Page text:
If you follow my instagram story, you’ve seen the highs and lows of the Cane Chair saga. It’s been a doozy, but I couldn’t be happier with the outcome. One of my favorite shows is New Girl and in one of the episodes Jess and CeCe are talking about Jess and how she would rather plan a trip than actually go on the trip. I was like yessssss girl! This is exactly how I feel about redoing furniture. I would much rather imagine ways I can redo furniture than actually redo the furniture. With that being said, there is nothing I would have done differently with this project although I might have told my husband “remind me to never upholster anything again.”
There is this emotional cycle with DIY projects that I feel like everyone goes through. Here is the official DIY Project Cycle of Emotions:
Pure Joy: you find your project and you can see the finished project and there is nothing but pure joy and excitement for the journey you’re about to go on. Savor it!
Strategy: you know what you need and how you’re going to tackle this and you are anxious to start and see that beautiful vision you’ve got. Yes girl!
Remorse/Overwhelm: you’re in the middle of your project, you’re driving back from your 4th trip to Home Depot and you’re on the verge of tears telling your close friends and family to remind you to never do this again.
Pride: you’ve given your blood, sweat, money, and tears to this project and you’ve nailed it. Your vision has become a reality and you’re pouring yourself a glass of wine and giving yourself the biggest pat on the back. This is the part in the cycle where you start over and tackle another DIY project because you’re riding this high of pride and joy and it’s TOTALLY worth it!
This is totally a real cycle and I will take credit for coining it- kidding, but for real.
Now, on to the makeover that you’ve all been waiting for! I didn’t get as many photos of the upholstery portion because of the remorse/overwhelm of the emotional cycle, but leave me a question in the comments if there is anything I can answer for you!
Here are the chairs before! Beautiful bones, but I had the vision of white, neutral, and casual style chairs for our space. I stripped down the chairs, which was the most painful part of the entire process. I only had a hammer, a flat head screwdriver, and a pair of pliers to take them apart, staple by staple. It took 3 days (working on them for a few hours each day) and a LOT of patience. My biggest advice for this part of the process is wear gloves because I tore my hands apart and it’s probably going to take weeks for them to heal.
Here are the chairs completely bare of upholstery, with just the frame in tact. This was taken as I prepared to paint them. I lightly sanded them with 150 grit sandpaper to get them ready for paint.
This is after one coat of Primer- I used 1 can of Kilz white oil-based spray paint primer. In hindsight I should have purchased 2 cans of primer, but I made it do with 1 can and 3 cans of Paint + Primer 2x Cover Rustoleum white in high gloss. It’s the same paint I used in my French Provincial Nightstand Makeover. With the chairs, I ended up not using a clear coat to seal them. With the high gloss finish they didn’t need it. I did 1 coat of primer + 2 coats of white paint for each chair.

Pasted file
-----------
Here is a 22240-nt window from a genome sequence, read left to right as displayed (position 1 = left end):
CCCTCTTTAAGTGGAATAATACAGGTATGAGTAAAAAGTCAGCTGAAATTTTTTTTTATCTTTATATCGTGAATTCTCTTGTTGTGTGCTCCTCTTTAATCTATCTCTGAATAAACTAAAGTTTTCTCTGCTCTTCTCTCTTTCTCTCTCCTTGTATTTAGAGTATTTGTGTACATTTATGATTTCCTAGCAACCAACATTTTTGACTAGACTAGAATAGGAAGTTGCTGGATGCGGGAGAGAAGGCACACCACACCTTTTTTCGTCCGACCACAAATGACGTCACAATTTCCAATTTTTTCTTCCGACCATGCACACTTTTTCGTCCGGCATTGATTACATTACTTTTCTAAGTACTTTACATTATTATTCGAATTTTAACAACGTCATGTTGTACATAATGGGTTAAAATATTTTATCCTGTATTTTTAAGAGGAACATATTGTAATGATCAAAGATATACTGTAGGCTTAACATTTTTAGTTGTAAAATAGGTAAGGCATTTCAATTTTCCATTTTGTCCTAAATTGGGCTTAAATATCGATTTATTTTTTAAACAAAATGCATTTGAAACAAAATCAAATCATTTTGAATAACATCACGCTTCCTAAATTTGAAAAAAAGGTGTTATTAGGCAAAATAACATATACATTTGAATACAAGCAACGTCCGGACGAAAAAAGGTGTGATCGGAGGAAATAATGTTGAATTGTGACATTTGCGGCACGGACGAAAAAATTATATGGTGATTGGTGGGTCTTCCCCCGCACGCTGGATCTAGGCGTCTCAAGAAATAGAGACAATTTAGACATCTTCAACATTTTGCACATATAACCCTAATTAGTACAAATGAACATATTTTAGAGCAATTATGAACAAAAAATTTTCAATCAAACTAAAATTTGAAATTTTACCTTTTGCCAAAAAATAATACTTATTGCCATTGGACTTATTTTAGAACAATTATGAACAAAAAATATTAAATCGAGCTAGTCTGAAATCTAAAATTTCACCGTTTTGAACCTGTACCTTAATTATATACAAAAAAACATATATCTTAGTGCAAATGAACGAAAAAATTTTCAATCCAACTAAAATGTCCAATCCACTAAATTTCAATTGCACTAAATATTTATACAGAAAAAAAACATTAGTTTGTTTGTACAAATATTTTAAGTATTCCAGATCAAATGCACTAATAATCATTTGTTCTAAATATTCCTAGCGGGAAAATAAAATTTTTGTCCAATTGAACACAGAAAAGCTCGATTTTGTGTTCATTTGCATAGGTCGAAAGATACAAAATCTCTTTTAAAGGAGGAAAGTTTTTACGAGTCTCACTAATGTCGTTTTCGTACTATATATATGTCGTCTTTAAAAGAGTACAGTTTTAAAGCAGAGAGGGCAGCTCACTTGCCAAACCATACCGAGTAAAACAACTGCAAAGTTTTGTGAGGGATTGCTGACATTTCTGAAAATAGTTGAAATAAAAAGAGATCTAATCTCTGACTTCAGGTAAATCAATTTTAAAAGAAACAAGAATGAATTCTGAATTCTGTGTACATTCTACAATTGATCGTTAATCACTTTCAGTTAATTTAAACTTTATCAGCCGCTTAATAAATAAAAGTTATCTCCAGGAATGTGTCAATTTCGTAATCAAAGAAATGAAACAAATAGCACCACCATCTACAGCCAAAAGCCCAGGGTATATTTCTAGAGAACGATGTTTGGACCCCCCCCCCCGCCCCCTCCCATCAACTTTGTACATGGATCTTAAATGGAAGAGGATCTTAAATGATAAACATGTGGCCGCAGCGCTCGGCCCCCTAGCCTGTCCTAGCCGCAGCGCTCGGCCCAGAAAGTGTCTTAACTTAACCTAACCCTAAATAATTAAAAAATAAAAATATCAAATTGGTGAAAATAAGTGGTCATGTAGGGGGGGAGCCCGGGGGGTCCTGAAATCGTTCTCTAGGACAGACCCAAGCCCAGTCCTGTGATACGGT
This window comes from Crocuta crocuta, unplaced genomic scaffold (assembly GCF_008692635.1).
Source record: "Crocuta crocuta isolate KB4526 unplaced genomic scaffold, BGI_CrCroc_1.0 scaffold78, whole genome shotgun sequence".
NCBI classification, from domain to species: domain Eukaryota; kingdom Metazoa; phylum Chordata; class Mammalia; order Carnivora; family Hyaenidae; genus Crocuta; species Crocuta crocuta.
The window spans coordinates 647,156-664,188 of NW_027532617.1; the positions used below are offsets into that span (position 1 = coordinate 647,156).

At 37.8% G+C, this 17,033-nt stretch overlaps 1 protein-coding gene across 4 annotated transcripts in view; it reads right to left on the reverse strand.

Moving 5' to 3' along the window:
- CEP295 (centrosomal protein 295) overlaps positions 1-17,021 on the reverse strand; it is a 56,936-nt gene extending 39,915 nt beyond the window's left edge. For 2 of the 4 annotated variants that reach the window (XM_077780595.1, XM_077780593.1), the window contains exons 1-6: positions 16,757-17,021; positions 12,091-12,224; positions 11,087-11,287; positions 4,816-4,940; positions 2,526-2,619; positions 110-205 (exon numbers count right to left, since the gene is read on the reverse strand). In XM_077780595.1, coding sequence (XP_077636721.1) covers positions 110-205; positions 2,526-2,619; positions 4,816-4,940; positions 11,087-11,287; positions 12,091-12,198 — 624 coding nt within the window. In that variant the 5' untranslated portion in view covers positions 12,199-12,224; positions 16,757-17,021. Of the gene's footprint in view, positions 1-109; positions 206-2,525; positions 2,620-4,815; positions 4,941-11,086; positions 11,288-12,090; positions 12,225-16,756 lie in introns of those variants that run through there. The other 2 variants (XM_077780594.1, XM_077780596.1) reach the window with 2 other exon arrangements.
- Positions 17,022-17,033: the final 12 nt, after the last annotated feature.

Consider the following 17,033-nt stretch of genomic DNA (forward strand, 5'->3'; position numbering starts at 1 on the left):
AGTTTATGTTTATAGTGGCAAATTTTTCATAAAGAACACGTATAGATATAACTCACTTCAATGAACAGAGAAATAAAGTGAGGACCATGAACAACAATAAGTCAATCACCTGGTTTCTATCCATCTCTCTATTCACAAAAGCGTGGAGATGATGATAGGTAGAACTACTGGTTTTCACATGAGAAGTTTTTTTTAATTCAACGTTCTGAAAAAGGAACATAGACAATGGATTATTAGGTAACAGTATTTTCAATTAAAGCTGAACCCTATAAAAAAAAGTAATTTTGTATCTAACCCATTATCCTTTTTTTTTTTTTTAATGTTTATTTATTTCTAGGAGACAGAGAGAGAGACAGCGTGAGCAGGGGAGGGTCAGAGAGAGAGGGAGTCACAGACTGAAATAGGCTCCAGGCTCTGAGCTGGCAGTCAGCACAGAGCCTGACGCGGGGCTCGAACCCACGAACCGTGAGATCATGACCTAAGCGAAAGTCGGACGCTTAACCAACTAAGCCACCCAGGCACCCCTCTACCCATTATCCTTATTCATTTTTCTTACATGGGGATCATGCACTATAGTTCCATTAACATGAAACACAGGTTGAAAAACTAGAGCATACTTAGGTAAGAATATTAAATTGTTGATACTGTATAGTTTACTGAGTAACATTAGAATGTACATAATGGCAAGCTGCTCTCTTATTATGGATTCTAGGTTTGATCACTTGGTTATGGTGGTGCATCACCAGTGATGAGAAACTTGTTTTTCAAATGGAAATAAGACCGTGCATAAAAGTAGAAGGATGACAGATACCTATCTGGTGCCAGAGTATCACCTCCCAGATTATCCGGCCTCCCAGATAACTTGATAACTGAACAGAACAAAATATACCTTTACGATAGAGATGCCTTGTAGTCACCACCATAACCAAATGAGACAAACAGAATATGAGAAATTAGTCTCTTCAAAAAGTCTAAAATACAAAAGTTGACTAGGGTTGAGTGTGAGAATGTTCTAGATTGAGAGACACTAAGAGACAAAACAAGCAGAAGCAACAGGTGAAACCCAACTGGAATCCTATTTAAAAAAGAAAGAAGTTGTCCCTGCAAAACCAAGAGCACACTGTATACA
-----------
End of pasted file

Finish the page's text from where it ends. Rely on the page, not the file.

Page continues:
Like I said, I didn’t get any pictures of the upholstery process but I’m going to do my best to explain how I upholstered them and what I used:
I recycled many things from the original upholstery of the chairs and it took me so long to take the chairs apart because I did my best to keep everything in tact to use it as a guide for when I needed to cut my fabric. One of the chairs was upholstered using carpet tacks so I recycled all of those so I could reuse them when putting the chairs back together because I didn’t want to have to use a staple gun (they are a little scary and not to mention expensive). I also kept the fabric panels in tact and labeled them with “Chair front”, “Seat”, and “Chair Back” for each chair so when I cut my new fabric I could just use them as a guide and the hard work is basically done for me. I kept the piping in tact so that I could just sew the new fabric on top, this was the hardest part of the entire project. Sewing the piping took forever and trying to attach the piping to the chair was the hardest part. I went through 3 different types of glue before I finally tried hot glue, and it worked! Gorilla glue doesn’t work and fabric glue or seam glue will stain your piping if you’re using light fabric, just FYI.
These chairs took 2 yard of fabric and this is the fabric I used! I was pretty lucky with one of the chairs, all of the foam was relatively in good shape so I was able to reuse it, but one chair needed all new batting. I linked the batting and the carpet tacks I used in the tools section. Putting the chairs back together was relatively simple, I just put them back the way that I took them apart. One thing I wish I would have done differently was wait until Alton was home so he could have helped me stretch the fabric and hold it taught. I found that it was challenging to get it right when I was working on my own and it resulted it one of the chairs being a little lumpy. Hey we all have lumps right?
I couldn’t be happier with how they turned out, but I don’t think I will be taking on an upholstery project for awhile!
The Piping still turned out a little wonky, but I knew I was going to put pillows in the chair, so I really didn’t mind. They look great for my first go at upholstery and making mistakes with upholstering are luckily pretty easy to fix! If you have any questions about my upholstery process please leave it below in the comments!
What projects are you tackling right now?